CHARLOTTE, N.C. — When Duke coach David Cutcliffe walked off the field after the Belk Bowl on Dec. 27, he had no idea how important that double-digit loss to Cincinnati would turn out to be.
In the immediate aftermath, his team was devastated and demoralized — which turned into serious motivation for improvement.
Nearly one year later, No. 20 Duke returns to that same field, Bank of America Stadium, to play No. 1 Florida State in tonight's ACC title game.
In retrospect, it is a direct correlation to that loss, Cutcliffe said.
"We were irritated in that we felt like we were the best-prepared team in that game and didn't win," Cutcliffe said of the 48-34 defeat. "The theme, I would call it hungry. I would much rather have won it for those seniors and all of us.
"But if you didn't win it, we needed something good to come from it. And I think it did."
The Seminoles' road to the title game has been much different. They ended last season with a 31-10 victory against Northern Illinois in the Orange Bowl and have continued to win. That included a three-week span starting in November during which allegations of sexual assault against quarterback Jameis Winston brought intense national scrutiny.
With Thursday's decision by the State Attorney's Office not to file criminal charges against Winston, Duke (10-2, 6-2 ACC) is the only remaining obstacle on the Seminoles' path to the BCS title game.
However, coach Jimbo Fisher and his players say they refuse to focus on anything but Duke.
"That's something on our team that we do a great job of; just taking it day by day, not getting ahead of ourselves," center Bryan Stork said. "We've just got to stay focused and take it, literally, one play at a time."
Said Fisher: "We're happy to be where we're at, but we also know that we're not thinking about (the national title game) right now. What we're thinking about is running through the finish line.
"When you run the 100-meter dash, being No. 1 at the 90-meter mark doesn't mean anything. We have to keep our form, stay true to form — and the way we practice and prepare I think we will — and be able to run through the finish line to be No. 1 at the end of the regular season and then go into the bowl games."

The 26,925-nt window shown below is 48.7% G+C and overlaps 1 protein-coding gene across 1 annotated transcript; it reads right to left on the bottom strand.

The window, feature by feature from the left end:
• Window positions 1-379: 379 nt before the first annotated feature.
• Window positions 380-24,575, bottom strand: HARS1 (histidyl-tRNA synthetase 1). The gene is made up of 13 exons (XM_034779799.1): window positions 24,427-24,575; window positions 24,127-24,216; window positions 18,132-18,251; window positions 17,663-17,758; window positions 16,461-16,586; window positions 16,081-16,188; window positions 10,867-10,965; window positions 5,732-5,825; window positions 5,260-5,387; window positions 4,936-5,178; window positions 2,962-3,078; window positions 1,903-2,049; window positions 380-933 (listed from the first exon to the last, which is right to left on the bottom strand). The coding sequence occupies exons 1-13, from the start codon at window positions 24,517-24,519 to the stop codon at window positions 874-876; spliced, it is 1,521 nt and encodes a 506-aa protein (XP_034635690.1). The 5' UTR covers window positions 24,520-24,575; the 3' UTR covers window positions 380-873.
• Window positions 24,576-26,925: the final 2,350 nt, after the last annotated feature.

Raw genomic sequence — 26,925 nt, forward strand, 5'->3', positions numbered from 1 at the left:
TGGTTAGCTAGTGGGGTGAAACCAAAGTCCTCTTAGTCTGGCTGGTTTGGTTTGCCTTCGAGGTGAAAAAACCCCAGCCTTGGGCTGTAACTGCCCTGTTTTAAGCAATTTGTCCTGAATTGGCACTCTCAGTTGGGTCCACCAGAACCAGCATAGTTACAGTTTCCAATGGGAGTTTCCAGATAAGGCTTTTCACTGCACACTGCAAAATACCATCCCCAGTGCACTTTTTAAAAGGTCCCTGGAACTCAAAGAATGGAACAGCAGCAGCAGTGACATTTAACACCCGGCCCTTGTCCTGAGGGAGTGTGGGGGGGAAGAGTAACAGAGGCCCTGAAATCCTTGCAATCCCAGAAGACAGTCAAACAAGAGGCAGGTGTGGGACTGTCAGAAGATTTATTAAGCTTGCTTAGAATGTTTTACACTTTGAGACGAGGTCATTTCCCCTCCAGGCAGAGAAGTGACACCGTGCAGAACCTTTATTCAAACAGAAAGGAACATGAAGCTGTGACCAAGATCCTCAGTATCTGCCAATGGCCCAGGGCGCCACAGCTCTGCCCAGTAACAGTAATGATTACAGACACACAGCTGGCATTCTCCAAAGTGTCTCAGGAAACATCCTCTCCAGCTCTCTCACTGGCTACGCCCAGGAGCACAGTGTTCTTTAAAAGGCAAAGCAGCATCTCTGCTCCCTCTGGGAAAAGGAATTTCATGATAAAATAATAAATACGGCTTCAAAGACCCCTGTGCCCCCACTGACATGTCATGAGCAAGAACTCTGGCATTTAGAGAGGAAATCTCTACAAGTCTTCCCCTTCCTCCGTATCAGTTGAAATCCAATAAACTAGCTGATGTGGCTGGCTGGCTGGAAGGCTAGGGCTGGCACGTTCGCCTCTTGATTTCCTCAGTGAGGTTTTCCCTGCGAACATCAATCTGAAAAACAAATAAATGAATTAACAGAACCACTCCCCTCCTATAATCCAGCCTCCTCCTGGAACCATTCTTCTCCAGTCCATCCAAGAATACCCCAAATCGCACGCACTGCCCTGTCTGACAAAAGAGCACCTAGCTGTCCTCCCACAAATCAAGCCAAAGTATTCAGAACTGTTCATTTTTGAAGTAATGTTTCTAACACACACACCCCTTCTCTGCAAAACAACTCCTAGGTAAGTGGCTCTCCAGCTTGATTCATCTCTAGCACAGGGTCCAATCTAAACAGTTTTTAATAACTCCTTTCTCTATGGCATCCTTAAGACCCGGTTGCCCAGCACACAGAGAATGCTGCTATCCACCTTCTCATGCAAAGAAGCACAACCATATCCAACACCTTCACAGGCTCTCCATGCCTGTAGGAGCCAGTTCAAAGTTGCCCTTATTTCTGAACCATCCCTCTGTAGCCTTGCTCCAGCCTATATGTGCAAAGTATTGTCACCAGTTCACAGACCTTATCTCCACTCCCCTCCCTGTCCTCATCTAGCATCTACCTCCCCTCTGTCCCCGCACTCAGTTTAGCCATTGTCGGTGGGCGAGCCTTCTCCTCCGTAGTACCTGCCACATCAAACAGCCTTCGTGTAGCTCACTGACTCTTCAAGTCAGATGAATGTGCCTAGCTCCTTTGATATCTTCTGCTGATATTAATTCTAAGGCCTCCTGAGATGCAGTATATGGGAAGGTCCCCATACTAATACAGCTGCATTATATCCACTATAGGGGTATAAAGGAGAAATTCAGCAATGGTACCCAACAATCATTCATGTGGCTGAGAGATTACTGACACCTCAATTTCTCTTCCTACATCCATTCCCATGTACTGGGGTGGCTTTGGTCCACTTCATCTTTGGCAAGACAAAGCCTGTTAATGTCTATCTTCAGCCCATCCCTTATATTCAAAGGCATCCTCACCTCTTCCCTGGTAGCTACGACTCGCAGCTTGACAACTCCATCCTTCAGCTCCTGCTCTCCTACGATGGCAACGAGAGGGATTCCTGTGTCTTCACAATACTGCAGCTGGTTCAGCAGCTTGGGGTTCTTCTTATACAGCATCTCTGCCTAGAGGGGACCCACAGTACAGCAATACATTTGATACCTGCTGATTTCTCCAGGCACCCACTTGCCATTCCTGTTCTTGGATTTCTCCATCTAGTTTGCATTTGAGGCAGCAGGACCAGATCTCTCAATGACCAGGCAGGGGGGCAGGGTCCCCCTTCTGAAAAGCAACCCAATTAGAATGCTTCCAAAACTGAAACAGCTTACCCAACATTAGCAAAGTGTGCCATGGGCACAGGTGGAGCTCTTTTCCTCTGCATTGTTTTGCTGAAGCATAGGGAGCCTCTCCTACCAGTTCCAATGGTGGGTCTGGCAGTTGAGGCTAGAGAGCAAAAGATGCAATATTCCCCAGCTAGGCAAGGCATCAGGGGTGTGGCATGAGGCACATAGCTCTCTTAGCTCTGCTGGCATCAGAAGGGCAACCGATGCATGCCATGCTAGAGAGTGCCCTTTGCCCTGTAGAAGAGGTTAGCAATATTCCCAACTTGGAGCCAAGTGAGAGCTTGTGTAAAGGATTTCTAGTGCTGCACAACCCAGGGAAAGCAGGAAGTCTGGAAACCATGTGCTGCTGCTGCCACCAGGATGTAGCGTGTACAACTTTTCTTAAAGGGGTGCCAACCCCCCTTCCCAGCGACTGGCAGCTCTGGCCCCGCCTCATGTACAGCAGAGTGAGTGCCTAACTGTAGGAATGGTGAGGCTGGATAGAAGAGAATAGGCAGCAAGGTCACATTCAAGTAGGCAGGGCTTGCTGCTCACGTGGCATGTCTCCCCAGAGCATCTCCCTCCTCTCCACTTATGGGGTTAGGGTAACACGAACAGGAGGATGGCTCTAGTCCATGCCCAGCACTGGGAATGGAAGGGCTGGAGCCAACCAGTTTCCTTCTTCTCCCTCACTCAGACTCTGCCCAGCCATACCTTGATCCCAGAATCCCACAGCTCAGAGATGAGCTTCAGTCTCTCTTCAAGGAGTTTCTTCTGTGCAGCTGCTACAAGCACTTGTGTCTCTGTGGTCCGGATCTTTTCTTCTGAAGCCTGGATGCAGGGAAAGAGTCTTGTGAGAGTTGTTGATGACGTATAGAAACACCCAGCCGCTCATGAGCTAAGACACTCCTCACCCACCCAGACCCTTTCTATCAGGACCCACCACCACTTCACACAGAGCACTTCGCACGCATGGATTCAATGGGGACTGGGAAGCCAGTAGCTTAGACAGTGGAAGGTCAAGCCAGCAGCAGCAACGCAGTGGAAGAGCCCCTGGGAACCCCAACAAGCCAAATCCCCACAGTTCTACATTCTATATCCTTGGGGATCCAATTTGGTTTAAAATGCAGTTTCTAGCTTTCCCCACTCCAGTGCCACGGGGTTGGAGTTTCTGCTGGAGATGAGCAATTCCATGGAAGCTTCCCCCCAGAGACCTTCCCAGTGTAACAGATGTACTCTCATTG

Tonight's game, in many ways, is the quintessential David vs. Goliath matchup.
FSU (12-0, 8-0) is the first ACC team ranked No. 1 in the BCS since the Seminoles in the 1999 season's final standings It has scored 40 or more against every opponent but one (37-7 against Florida in the finale).
Duke, a 29-point underdog, is 0-12 against top-ranked teams and 0-18 against FSU. It lost at home 58-55 to Pitt, a team the Seminoles beat 41-13 on the road.
"Duke football has been the underdogs ever since I've gotten here," redshirt senior guard David Harding said. "We embrace that role. We're working to change that, obviously. But we know that we have a great challenge playing the No. 1 team in the country, and we know that nobody is going to give us a chance to win.
"Really that's just business as usual for Duke football."
The odds favor FSU, but Fisher said Duke presents a challenge that will require its "A" game. Its two-quarterback combo of Anthony Boone and Brandon Connette have combined to pass for 2,905 yards and 23 touchdowns.
Cutcliffe said he has been honest with his players about tonight's challenge, but he knows they won't shy away from it.
"I don't think any of our guys are putting us down as 29-point underdogs," he said.
"We have smart guys — as you might imagine — and they're very aware of the challenge. What they see is the quality of the team on tape. It's not unrealistic to say that we've got to play extremely well. I've had the good fortune through the years to play some No. 1 teams in this profession. Some of them looked like No. 1 teams. Some of them don't. Florida State certainly is. So it's a huge challenge."
Antonya English can be reached at firstname.lastname@example.org.